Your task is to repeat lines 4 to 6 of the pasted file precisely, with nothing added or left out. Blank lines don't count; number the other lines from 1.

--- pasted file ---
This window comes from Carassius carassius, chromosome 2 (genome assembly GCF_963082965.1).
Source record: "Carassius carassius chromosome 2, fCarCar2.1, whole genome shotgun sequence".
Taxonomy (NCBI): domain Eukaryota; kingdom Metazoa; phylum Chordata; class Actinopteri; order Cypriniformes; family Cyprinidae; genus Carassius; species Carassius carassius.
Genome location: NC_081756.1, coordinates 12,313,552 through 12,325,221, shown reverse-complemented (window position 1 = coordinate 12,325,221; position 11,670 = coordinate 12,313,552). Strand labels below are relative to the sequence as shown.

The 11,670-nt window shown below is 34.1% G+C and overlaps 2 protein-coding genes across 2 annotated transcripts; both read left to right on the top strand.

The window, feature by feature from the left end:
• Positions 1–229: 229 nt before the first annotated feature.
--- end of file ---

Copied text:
Genome location: NC_081756.1, coordinates 12,313,552 through 12,325,221, shown reverse-complemented (window position 1 = coordinate 12,325,221; position 11,670 = coordinate 12,313,552). Strand labels below are relative to the sequence as shown.

The 11,670-nt window shown below is 34.1% G+C and overlaps 2 protein-coding genes across 2 annotated transcripts; both read left to right on the top strand.

The window, feature by feature from the left end: